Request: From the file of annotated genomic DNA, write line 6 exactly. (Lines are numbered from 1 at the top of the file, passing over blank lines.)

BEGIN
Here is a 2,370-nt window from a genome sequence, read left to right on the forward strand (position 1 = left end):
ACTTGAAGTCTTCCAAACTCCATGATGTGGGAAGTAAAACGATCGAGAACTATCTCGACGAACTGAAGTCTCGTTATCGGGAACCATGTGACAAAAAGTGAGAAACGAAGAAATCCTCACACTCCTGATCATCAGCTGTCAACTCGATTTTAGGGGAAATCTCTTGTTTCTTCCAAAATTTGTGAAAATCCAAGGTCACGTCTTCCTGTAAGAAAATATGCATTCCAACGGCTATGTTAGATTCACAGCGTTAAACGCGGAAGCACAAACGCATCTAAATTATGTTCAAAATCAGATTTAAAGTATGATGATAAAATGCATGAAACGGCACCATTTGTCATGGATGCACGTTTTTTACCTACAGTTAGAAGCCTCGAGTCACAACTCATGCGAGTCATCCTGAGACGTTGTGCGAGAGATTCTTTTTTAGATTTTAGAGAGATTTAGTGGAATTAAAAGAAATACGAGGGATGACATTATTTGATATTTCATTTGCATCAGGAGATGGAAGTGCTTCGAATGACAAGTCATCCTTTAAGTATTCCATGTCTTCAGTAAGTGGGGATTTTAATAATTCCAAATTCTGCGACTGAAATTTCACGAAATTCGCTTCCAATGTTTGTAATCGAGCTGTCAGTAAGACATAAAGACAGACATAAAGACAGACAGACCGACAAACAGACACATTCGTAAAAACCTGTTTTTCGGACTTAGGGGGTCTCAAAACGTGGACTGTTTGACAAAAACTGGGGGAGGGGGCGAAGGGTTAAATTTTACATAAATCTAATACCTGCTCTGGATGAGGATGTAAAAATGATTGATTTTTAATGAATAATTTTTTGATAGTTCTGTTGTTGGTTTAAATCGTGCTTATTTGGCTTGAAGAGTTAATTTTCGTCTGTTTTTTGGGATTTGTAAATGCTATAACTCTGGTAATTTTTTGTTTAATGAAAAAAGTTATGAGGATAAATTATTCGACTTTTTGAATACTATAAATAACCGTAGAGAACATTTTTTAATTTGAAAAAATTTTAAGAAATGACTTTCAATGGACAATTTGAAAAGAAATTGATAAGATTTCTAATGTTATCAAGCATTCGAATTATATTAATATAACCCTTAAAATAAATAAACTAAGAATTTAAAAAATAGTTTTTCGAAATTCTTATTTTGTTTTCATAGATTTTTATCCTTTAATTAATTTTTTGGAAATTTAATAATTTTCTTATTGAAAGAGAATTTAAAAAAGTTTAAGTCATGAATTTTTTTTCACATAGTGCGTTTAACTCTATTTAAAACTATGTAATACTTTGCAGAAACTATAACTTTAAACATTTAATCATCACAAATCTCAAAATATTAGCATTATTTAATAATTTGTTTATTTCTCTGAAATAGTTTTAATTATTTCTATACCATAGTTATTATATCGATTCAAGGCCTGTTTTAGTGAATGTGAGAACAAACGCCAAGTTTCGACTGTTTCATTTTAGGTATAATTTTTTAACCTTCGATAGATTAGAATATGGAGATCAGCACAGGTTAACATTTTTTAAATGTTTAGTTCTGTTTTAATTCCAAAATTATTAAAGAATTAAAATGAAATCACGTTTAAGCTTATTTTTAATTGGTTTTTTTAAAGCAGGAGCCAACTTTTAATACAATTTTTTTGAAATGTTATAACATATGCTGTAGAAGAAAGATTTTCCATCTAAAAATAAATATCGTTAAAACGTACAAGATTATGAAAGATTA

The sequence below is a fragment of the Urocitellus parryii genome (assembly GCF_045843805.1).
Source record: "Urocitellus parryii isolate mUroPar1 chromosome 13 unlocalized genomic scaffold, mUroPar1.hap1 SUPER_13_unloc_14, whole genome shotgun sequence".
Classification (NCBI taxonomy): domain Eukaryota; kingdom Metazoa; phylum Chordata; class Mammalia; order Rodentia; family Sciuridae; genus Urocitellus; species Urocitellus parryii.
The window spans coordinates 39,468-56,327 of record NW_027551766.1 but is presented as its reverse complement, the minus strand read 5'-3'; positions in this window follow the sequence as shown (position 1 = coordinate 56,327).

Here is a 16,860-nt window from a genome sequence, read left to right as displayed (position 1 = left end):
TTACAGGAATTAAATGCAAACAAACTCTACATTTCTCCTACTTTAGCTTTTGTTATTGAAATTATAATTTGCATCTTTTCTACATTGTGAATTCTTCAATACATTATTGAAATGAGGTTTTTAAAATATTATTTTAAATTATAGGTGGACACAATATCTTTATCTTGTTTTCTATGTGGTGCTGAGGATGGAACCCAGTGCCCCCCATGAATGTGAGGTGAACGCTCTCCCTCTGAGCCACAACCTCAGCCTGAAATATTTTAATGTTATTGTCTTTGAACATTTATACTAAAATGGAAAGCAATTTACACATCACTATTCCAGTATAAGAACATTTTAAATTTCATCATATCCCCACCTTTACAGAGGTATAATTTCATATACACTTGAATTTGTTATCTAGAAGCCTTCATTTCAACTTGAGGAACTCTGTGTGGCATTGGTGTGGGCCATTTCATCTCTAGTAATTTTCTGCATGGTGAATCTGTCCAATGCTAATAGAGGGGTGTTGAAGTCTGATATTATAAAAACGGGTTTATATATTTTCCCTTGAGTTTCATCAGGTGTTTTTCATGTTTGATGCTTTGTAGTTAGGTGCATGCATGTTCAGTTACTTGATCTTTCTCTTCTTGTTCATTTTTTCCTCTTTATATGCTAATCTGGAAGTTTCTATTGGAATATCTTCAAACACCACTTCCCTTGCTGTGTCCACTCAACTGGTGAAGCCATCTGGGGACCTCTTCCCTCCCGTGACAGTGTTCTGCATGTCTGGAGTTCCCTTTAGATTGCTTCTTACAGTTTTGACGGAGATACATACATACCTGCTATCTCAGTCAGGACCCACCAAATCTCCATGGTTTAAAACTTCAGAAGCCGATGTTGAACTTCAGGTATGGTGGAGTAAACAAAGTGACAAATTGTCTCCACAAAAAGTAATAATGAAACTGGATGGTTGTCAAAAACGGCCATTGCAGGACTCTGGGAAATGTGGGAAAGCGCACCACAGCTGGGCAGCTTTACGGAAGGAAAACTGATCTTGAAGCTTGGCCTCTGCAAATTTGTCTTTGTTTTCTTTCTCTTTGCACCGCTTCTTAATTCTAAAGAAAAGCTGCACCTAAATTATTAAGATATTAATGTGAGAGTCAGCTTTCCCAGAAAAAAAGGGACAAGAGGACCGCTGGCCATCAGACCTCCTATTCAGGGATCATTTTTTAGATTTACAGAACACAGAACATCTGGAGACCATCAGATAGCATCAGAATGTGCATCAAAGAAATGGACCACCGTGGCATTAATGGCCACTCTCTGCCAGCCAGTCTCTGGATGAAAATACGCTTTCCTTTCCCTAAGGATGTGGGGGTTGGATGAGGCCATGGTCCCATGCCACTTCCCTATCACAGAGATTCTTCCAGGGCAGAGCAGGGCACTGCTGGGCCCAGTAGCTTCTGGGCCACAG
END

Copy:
The window spans coordinates 39,468-56,327 of record NW_027551766.1 but is presented as its reverse complement, the minus strand read 5'-3'; positions in this window follow the sequence as shown (position 1 = coordinate 56,327).